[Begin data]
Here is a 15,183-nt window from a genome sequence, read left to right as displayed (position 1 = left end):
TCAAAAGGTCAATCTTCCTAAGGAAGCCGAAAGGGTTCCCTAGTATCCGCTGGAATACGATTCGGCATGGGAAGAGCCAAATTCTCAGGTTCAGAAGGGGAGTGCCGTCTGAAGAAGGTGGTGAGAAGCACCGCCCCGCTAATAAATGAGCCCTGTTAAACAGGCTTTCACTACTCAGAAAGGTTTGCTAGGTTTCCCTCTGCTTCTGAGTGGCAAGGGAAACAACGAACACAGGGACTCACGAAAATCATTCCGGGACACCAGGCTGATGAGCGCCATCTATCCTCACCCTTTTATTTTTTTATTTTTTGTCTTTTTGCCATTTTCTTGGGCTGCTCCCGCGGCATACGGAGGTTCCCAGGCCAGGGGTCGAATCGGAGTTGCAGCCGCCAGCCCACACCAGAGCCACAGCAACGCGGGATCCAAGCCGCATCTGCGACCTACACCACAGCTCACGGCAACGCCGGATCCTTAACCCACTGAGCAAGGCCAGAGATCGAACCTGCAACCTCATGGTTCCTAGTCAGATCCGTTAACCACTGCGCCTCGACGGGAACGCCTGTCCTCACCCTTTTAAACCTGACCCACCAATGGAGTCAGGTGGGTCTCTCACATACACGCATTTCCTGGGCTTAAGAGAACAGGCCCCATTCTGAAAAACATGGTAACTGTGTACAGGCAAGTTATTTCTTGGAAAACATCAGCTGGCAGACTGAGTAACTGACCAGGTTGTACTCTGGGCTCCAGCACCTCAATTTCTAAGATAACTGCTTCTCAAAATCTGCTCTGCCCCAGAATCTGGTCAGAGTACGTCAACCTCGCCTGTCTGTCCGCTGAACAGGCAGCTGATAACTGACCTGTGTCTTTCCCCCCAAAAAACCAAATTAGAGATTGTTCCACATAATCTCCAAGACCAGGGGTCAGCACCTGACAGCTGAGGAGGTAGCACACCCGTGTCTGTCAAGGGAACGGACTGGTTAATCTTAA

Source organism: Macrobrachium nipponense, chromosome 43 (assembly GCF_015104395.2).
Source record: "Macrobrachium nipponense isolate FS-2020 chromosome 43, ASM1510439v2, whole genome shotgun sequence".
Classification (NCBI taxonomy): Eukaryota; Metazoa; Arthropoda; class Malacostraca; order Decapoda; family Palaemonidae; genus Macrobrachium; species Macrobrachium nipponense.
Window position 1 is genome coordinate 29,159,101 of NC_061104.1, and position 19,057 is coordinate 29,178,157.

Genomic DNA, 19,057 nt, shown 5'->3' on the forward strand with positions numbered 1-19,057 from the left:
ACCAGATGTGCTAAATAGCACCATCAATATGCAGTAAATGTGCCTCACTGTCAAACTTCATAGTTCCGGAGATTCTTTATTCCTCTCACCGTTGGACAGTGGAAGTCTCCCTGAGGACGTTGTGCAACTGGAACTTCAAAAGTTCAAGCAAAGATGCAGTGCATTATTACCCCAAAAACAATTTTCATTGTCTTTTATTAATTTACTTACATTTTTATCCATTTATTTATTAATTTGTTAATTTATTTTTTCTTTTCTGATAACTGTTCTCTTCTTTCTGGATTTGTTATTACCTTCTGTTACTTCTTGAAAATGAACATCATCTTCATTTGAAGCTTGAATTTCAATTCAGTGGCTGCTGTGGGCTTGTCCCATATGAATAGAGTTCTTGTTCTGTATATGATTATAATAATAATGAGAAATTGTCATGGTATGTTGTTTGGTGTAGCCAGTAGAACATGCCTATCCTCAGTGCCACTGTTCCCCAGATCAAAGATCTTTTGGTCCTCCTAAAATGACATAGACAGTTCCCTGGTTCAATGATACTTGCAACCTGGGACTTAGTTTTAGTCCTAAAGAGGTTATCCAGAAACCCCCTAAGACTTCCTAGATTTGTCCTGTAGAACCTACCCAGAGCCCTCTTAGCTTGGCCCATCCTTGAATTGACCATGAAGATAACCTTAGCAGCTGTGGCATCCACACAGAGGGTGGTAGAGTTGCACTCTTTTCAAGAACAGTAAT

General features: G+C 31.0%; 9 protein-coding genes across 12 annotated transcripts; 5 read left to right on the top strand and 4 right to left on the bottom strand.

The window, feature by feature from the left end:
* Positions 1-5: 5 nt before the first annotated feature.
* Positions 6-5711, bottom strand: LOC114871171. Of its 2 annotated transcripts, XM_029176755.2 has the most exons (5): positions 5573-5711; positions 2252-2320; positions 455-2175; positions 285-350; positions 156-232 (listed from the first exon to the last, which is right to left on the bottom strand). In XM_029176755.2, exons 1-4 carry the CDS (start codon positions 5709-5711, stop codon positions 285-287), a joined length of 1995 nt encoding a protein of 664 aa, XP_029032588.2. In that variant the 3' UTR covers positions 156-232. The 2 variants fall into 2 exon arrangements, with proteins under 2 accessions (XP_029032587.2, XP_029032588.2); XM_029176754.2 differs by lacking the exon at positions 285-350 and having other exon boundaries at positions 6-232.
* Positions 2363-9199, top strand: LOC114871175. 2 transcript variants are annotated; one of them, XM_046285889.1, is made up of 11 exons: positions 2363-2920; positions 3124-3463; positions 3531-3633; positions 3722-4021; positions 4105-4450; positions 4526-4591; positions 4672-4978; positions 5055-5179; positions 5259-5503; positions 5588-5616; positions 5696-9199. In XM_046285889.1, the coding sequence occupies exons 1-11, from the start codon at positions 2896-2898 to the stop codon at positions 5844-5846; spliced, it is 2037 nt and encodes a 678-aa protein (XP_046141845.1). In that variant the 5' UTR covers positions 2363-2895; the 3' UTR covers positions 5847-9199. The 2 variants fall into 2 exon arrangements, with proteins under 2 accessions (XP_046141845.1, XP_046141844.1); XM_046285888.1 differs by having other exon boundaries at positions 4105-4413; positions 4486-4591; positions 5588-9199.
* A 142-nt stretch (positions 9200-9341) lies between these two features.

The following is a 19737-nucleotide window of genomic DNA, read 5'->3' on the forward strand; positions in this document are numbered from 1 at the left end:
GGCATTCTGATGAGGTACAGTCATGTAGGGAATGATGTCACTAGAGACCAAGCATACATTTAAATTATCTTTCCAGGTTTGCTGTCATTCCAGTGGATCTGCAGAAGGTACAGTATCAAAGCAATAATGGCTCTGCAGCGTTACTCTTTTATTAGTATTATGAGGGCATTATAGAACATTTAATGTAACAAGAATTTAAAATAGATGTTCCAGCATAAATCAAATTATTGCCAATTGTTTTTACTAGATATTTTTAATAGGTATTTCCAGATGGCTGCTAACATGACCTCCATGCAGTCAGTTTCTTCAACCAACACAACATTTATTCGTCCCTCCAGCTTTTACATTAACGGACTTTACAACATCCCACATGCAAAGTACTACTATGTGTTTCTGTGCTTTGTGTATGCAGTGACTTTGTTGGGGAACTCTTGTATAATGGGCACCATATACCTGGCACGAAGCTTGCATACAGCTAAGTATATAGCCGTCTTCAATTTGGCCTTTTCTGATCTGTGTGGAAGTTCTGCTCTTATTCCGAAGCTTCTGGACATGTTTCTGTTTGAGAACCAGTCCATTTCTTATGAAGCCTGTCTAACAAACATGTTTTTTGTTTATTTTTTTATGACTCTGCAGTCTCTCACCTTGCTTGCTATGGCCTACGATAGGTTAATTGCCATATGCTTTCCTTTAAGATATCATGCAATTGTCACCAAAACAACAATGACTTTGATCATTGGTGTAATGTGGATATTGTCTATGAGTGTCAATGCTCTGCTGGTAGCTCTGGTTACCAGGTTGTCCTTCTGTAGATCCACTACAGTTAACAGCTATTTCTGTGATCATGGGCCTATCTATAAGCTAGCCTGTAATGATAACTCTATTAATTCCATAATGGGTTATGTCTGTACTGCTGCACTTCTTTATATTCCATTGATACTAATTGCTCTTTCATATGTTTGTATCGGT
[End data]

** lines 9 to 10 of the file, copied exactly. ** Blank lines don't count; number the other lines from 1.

General features: G+C 31.0%; 9 protein-coding genes across 12 annotated transcripts; 5 read left to right on the top strand and 4 right to left on the bottom strand.

The window, feature by feature from the left end: